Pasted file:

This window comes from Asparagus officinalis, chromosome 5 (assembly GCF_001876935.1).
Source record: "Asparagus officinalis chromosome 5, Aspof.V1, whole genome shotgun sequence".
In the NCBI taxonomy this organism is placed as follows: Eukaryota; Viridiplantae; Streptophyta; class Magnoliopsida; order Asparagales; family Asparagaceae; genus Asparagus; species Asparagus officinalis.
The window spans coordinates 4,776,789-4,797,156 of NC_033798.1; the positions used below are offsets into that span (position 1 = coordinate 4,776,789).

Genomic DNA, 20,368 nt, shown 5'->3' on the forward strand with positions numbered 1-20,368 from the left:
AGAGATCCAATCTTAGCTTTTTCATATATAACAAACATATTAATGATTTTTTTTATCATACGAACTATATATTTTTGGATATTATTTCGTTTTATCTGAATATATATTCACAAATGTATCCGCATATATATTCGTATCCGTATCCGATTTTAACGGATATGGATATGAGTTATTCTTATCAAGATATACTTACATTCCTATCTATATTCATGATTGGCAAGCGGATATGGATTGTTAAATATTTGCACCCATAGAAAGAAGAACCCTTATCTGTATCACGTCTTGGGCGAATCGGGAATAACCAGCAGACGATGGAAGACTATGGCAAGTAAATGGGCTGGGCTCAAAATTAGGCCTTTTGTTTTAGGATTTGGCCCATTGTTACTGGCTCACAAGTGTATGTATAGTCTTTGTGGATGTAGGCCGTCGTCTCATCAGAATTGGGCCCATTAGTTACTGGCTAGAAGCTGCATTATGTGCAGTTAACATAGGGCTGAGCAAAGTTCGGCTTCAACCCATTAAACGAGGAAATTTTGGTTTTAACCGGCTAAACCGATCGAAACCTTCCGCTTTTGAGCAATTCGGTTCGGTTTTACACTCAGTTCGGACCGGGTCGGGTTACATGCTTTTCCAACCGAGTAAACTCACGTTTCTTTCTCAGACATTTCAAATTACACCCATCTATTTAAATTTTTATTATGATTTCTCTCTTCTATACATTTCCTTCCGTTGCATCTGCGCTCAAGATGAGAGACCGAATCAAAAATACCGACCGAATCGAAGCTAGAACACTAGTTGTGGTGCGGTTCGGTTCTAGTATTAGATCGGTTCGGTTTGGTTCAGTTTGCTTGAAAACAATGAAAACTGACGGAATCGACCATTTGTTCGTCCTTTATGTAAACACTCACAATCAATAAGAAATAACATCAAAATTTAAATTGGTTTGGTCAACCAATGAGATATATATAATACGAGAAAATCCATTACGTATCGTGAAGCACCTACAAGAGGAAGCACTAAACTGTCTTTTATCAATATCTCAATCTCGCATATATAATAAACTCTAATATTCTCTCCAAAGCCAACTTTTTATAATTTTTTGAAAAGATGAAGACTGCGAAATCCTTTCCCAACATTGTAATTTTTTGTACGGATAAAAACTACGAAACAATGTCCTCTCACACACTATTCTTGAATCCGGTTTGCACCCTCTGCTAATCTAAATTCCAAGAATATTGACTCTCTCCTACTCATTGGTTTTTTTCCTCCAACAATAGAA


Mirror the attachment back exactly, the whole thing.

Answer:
This window comes from Asparagus officinalis, chromosome 5 (assembly GCF_001876935.1).
Source record: "Asparagus officinalis chromosome 5, Aspof.V1, whole genome shotgun sequence".
In the NCBI taxonomy this organism is placed as follows: Eukaryota; Viridiplantae; Streptophyta; class Magnoliopsida; order Asparagales; family Asparagaceae; genus Asparagus; species Asparagus officinalis.
The window spans coordinates 4,776,789-4,797,156 of NC_033798.1; the positions used below are offsets into that span (position 1 = coordinate 4,776,789).

Genomic DNA, 20,368 nt, shown 5'->3' on the forward strand with positions numbered 1-20,368 from the left:
AGAGATCCAATCTTAGCTTTTTCATATATAACAAACATATTAATGATTTTTTTTATCATACGAACTATATATTTTTGGATATTATTTCGTTTTATCTGAATATATATTCACAAATGTATCCGCATATATATTCGTATCCGTATCCGATTTTAACGGATATGGATATGAGTTATTCTTATCAAGATATACTTACATTCCTATCTATATTCATGATTGGCAAGCGGATATGGATTGTTAAATATTTGCACCCATAGAAAGAAGAACCCTTATCTGTATCACGTCTTGGGCGAATCGGGAATAACCAGCAGACGATGGAAGACTATGGCAAGTAAATGGGCTGGGCTCAAAATTAGGCCTTTTGTTTTAGGATTTGGCCCATTGTTACTGGCTCACAAGTGTATGTATAGTCTTTGTGGATGTAGGCCGTCGTCTCATCAGAATTGGGCCCATTAGTTACTGGCTAGAAGCTGCATTATGTGCAGTTAACATAGGGCTGAGCAAAGTTCGGCTTCAACCCATTAAACGAGGAAATTTTGGTTTTAACCGGCTAAACCGATCGAAACCTTCCGCTTTTGAGCAATTCGGTTCGGTTTTACACTCAGTTCGGACCGGGTCGGGTTACATGCTTTTCCAACCGAGTAAACTCACGTTTCTTTCTCAGACATTTCAAATTACACCCATCTATTTAAATTTTTATTATGATTTCTCTCTTCTATACATTTCCTTCCGTTGCATCTGCGCTCAAGATGAGAGACCGAATCAAAAATACCGACCGAATCGAAGCTAGAACACTAGTTGTGGTGCGGTTCGGTTCTAGTATTAGATCGGTTCGGTTTGGTTCAGTTTGCTTGAAAACAATGAAAACTGACGGAATCGACCATTTGTTCGTCCTTTATGTAAACACTCACAATCAATAAGAAATAACATCAAAATTTAAATTGGTTTGGTCAACCAATGAGATATATATAATACGAGAAAATCCATTACGTATCGTGAAGCACCTACAAGAGGAAGCACTAAACTGTCTTTTATCAATATCTCAATCTCGCATATATAATAAACTCTAATATTCTCTCCAAAGCCAACTTTTTATAATTTTTTGAAAAGATGAAGACTGCGAAATCCTTTCCCAACATTGTAATTTTTTGTACGGATAAAAACTACGAAACAATGTCCTCTCACACACTATTCTTGAATCCGGTTTGCACCCTCTGCTAATCTAAATTCCAAGAATATTGACTCTCTCCTACTCATTGGTTTTTTTCCTCCAACAATAGAA